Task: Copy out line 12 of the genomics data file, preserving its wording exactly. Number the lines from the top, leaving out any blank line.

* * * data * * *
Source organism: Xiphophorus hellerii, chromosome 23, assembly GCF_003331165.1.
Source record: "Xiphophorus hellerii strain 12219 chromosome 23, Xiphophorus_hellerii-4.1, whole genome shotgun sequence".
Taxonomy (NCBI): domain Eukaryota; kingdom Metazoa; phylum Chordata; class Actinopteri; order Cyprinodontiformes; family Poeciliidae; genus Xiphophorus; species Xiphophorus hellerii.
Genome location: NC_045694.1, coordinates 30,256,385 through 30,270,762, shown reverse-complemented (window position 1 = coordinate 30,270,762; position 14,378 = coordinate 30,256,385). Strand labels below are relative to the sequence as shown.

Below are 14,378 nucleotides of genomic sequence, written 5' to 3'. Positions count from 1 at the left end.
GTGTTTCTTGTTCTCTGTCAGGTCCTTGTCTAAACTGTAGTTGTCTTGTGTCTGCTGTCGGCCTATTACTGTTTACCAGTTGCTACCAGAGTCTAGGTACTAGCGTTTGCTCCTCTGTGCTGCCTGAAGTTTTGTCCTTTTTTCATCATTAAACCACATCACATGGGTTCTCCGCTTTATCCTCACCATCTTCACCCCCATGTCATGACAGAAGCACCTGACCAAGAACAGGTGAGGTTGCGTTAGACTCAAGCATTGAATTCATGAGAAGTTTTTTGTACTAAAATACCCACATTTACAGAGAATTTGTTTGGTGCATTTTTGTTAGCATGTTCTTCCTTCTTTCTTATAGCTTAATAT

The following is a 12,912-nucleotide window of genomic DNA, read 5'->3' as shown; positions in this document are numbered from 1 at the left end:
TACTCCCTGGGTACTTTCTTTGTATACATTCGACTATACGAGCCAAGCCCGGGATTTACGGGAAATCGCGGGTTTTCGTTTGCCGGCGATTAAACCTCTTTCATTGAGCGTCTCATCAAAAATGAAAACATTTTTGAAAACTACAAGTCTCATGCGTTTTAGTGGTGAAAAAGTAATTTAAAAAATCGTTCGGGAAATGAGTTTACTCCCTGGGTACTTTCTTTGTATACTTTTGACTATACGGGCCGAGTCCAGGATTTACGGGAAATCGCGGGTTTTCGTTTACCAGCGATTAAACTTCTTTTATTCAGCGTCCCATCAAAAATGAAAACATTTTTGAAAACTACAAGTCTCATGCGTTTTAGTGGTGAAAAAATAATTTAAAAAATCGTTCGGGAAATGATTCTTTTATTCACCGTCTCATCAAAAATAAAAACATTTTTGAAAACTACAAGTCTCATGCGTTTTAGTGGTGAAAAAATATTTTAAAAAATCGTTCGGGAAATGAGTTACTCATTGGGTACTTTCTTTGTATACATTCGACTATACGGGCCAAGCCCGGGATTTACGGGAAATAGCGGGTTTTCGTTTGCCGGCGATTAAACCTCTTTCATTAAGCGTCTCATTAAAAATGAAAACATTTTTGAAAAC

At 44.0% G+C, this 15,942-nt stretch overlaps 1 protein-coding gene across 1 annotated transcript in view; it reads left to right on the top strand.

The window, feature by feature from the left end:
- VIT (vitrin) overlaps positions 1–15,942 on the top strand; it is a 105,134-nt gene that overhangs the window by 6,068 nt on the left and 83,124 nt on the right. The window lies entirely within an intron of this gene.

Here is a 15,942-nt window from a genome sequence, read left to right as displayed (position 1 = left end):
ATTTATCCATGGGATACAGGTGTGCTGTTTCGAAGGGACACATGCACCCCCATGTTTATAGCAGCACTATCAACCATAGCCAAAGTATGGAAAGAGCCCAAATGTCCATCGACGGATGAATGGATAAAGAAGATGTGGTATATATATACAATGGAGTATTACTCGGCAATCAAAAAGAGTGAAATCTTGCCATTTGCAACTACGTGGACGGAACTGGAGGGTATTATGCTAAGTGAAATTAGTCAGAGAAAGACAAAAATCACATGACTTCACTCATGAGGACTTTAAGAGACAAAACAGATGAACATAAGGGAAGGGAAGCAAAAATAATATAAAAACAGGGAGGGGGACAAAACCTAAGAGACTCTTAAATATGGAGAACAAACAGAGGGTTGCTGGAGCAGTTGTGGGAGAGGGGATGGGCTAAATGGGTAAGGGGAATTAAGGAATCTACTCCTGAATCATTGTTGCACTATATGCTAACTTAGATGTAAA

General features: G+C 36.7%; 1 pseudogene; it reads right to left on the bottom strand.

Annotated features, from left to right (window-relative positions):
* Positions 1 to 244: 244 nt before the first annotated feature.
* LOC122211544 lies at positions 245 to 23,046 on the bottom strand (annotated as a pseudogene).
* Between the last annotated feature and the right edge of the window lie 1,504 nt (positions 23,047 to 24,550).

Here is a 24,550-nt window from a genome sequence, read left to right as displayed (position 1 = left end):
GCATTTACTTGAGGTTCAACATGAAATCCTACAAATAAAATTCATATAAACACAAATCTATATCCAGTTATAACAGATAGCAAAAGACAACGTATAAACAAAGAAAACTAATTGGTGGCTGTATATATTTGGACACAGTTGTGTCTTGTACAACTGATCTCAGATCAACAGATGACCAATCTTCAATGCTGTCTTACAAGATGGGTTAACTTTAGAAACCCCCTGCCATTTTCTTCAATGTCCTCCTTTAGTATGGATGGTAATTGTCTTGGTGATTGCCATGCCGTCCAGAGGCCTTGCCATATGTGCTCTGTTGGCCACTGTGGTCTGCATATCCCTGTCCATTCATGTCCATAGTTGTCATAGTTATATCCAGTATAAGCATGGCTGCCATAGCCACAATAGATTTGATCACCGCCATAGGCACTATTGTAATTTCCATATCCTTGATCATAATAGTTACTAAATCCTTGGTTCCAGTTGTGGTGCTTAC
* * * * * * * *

Here is a 15,942-nt window from a genome sequence, read left to right as displayed (position 1 = left end):